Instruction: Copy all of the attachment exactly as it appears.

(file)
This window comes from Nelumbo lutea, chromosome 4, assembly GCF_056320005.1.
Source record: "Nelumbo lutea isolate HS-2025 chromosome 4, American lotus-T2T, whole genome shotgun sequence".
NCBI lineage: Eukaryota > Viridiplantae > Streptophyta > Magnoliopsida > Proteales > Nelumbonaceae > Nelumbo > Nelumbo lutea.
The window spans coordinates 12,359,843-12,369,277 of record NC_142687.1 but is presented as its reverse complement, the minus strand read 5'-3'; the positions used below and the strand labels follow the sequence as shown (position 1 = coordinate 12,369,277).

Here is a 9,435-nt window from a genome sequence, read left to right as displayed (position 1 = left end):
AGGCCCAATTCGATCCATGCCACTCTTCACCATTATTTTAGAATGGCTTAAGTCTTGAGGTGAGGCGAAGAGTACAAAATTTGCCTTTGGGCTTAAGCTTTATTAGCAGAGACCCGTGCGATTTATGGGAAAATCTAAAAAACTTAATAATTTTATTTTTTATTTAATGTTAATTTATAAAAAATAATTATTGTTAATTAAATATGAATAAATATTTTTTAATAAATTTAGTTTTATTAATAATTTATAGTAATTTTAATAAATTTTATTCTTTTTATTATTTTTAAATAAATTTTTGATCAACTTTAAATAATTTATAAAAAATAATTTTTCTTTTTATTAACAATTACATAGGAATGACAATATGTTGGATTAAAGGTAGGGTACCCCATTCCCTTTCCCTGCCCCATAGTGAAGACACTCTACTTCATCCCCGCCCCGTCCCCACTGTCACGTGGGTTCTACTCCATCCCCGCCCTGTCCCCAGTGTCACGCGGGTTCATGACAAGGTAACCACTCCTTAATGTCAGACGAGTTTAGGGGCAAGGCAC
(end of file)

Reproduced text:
This window comes from Nelumbo lutea, chromosome 4, assembly GCF_056320005.1.
Source record: "Nelumbo lutea isolate HS-2025 chromosome 4, American lotus-T2T, whole genome shotgun sequence".
NCBI lineage: Eukaryota > Viridiplantae > Streptophyta > Magnoliopsida > Proteales > Nelumbonaceae > Nelumbo > Nelumbo lutea.
The window spans coordinates 12,359,843-12,369,277 of record NC_142687.1 but is presented as its reverse complement, the minus strand read 5'-3'; the positions used below and the strand labels follow the sequence as shown (position 1 = coordinate 12,369,277).

Here is a 9,435-nt window from a genome sequence, read left to right as displayed (position 1 = left end):
AGGCCCAATTCGATCCATGCCACTCTTCACCATTATTTTAGAATGGCTTAAGTCTTGAGGTGAGGCGAAGAGTACAAAATTTGCCTTTGGGCTTAAGCTTTATTAGCAGAGACCCGTGCGATTTATGGGAAAATCTAAAAAACTTAATAATTTTATTTTTTATTTAATGTTAATTTATAAAAAATAATTATTGTTAATTAAATATGAATAAATATTTTTTAATAAATTTAGTTTTATTAATAATTTATAGTAATTTTAATAAATTTTATTCTTTTTATTATTTTTAAATAAATTTTTGATCAACTTTAAATAATTTATAAAAAATAATTTTTCTTTTTATTAACAATTACATAGGAATGACAATATGTTGGATTAAAGGTAGGGTACCCCATTCCCTTTCCCTGCCCCATAGTGAAGACACTCTACTTCATCCCCGCCCCGTCCCCACTGTCACGTGGGTTCTACTCCATCCCCGCCCTGTCCCCAGTGTCACGCGGGTTCATGACAAGGTAACCACTCCTTAATGTCAGACGAGTTTAGGGGCAAGGCAC